Chula Vista candidates racing toward June election

Now through june the star-news will feature interviews with candidates running for a variety of public offices.

Steve Stenberg


Steve Stenberg is running for City Council District 2 being vacated by Council member Jill Galvez. The 66-year-old Republican was born in Pasadena, moving to Chula Vista when his father took a job as the city’s assistant city manager. His mother is a teacher with the Chula Vista Elementary School District. Stenberg went through the Chula Vista school system, attending Allen Elementary, and Bonita Vista middle and high schools, then moving on to Southwestern College. He is a U.S. Airforce veteran of 11 years, in the reserves while he finished his degree at National University. But during that time, Stenberg began his lifelong career in public service.

“In 1982 I was hired by Border Patrol, spending two years at Brown Field and working in transportation. I got into U.S. Customs for a year and a half as they had dog handling positions, managing to seize more than $1 million in drugs,” he said.

Stenberg then joined the fire department as a volunteer and loved it, so he joined the Federal Fire Department in 1985 working at North Island until he retired in 2009.

“I was retired for one week, then went to work for San Diego County Fire in Campo as a fire captain at Station 46 until May 2012,” he said. “I then went to work at Del Mar as a defensible space inspector, a seasonal job for six months. I went to CalFire doing the same thing. I am now coming up on my eight years with CalFire. On Dec. 18, 2021, I celebrated 44 years of continuous work in public safety.”

Stenberg is married with two children and three grandchildren. As a family business, they opened Third Avenue Alehouse in 2015. Recently, his wife and he decided to make a change and signed an agreement to sell their interest in the business and are currently transferring ownership to his son and daughter-in-law.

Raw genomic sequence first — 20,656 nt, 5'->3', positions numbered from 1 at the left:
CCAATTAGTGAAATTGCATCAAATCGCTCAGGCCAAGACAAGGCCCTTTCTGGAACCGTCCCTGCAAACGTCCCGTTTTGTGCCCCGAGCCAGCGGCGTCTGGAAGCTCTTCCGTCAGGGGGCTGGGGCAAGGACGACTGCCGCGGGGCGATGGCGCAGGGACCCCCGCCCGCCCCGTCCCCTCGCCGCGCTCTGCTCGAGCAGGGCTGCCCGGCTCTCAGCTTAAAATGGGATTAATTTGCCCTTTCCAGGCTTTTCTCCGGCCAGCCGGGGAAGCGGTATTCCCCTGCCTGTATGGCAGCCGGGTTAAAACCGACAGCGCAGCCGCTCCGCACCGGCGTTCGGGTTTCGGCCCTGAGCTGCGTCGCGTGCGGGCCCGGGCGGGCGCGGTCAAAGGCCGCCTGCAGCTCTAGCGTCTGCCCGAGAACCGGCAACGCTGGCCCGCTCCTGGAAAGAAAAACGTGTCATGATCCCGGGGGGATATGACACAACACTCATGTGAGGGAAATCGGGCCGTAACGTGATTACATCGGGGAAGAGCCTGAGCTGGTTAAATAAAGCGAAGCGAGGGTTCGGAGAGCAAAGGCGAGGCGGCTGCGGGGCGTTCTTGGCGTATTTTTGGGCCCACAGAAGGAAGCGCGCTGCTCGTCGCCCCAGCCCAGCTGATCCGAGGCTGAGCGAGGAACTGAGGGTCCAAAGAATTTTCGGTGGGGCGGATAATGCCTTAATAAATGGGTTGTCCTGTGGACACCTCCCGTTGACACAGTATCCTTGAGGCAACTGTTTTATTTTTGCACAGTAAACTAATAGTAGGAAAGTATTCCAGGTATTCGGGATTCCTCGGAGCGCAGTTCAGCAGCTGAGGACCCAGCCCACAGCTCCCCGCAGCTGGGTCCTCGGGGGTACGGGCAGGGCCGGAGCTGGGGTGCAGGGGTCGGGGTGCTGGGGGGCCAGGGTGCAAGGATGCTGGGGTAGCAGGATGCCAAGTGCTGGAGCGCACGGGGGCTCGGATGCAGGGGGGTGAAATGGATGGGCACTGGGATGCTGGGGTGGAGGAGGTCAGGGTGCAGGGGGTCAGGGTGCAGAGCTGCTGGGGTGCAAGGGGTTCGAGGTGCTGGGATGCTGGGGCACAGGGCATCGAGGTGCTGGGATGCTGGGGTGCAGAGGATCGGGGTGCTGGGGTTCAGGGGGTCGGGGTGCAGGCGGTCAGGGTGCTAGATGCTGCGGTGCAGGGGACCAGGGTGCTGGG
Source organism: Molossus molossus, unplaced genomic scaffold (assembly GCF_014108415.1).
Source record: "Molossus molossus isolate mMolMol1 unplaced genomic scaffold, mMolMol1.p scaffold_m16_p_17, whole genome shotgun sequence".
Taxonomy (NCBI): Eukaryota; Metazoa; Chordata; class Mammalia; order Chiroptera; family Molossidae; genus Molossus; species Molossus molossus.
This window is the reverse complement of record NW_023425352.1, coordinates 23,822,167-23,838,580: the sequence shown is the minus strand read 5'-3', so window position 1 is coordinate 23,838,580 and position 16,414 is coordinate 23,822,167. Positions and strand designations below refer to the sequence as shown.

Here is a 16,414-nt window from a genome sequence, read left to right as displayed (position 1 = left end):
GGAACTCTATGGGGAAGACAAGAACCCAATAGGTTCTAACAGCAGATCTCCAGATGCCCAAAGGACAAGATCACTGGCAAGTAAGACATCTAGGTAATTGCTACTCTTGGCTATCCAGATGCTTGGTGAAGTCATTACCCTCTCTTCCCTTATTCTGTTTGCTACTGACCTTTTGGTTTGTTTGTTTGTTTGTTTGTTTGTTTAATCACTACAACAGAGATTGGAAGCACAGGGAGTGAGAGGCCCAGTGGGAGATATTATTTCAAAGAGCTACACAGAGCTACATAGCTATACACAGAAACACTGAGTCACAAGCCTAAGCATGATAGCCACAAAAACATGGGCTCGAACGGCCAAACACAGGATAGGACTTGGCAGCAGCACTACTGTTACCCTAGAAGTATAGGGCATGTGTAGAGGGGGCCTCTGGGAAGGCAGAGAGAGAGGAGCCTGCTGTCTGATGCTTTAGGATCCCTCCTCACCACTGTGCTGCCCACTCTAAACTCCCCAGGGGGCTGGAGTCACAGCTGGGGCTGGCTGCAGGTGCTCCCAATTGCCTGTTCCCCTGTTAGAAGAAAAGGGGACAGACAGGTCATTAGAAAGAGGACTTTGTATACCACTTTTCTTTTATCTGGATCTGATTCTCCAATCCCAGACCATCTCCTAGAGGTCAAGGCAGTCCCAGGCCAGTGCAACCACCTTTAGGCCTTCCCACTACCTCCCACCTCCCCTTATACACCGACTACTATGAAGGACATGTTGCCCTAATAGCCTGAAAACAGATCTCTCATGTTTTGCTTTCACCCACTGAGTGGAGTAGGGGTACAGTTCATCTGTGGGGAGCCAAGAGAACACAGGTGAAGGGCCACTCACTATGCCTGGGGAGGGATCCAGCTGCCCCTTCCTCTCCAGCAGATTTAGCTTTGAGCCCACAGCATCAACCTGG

Stenberg said he ran for office in 2018 for the first time with no committees, or public experience. Until then he worked, came home, and raised his family. He said he lost by 804 votes out of 17,000. He said Galvez called him in July to tell him she was running for mayor.

“I talked with my wife. We prayed a lot about it. I talked to all my advisors from 2018 and they all said this was my chance to do what you wanted to do the last time,” he said. “I feel good about it. I am not sure that I have facial recognition, but I am pretty sure that I have name recognition.”

Stenberg said he has a “dedicated crew” of walkers, and he is starting to get out walking and talking to constituents in the area to gather their support. He said he loves to talk to people, and that this is an easy task for him, as his work with CalFire takes him to 20 to 30 homes a day.

With all his work in public safety, Stenberg said he strongly believes in public safety and the upkeep and growth of the Chula Vista fire and police department.

“I believe we have one of the best fire departments in San Diego County,” he said. “Our city is probably one of the safest cities that you can live in. But they have their needs and I want to be there to support them.”

Stenberg said Chula Vista has the same problems that have existed for too long and he wants to bring his vision for the homeless, housing, jobs, people, parks and libraries to City Council.